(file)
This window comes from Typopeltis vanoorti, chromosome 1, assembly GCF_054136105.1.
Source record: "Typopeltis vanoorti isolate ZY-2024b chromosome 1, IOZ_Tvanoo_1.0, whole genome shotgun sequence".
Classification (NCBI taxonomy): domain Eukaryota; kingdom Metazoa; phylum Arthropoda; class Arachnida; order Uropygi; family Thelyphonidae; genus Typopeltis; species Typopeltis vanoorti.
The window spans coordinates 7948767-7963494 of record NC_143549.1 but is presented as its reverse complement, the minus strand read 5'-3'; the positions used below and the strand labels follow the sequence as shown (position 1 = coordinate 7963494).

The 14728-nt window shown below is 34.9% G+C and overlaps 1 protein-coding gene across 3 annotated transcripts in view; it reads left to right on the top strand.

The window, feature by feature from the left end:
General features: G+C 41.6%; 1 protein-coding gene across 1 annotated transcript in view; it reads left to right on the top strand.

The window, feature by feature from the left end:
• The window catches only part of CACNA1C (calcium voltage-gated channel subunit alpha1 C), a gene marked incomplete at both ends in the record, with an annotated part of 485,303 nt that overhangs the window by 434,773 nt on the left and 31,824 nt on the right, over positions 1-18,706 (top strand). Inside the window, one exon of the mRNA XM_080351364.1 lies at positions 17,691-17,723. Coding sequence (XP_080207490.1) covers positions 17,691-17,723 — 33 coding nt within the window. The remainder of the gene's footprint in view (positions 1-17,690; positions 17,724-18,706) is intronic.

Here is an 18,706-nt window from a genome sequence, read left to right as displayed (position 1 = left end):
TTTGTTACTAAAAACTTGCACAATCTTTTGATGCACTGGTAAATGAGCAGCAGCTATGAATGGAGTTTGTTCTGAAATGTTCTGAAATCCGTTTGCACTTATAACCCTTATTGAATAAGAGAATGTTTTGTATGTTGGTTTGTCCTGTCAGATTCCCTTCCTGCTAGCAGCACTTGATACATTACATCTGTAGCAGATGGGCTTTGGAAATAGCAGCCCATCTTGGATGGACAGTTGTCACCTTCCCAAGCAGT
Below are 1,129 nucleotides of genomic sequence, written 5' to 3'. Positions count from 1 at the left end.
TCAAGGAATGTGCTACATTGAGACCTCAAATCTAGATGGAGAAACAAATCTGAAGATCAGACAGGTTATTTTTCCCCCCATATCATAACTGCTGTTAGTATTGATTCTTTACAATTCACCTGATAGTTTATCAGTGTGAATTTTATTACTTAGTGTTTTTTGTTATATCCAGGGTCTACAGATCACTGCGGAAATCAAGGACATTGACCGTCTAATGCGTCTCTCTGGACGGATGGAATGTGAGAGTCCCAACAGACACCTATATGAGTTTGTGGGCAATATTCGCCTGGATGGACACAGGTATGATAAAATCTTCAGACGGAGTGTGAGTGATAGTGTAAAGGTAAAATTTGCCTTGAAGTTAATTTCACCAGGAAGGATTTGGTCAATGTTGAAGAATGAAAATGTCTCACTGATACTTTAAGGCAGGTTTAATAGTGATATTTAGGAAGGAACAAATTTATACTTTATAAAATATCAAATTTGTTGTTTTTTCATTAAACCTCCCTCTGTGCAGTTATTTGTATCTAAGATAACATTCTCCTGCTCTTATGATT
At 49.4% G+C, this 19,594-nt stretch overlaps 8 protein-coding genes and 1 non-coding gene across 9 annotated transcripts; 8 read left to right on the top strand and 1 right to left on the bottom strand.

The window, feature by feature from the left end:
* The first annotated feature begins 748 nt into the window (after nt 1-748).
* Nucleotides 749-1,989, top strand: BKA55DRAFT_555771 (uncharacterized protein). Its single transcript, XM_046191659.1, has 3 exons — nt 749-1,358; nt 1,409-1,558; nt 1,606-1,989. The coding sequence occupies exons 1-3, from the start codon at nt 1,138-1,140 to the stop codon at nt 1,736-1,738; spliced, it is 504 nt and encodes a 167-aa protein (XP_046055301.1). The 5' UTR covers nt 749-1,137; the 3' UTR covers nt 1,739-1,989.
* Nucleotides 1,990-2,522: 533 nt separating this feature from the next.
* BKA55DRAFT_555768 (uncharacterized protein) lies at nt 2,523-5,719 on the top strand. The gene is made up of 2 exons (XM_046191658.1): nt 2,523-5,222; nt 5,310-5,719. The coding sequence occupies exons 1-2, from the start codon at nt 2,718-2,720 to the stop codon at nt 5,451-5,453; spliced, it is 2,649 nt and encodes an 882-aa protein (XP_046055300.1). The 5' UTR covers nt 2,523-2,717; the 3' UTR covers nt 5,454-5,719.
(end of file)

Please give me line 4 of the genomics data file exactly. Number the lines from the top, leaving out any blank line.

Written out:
The window spans coordinates 7948767-7963494 of record NC_143549.1 but is presented as its reverse complement, the minus strand read 5'-3'; the positions used below and the strand labels follow the sequence as shown (position 1 = coordinate 7963494).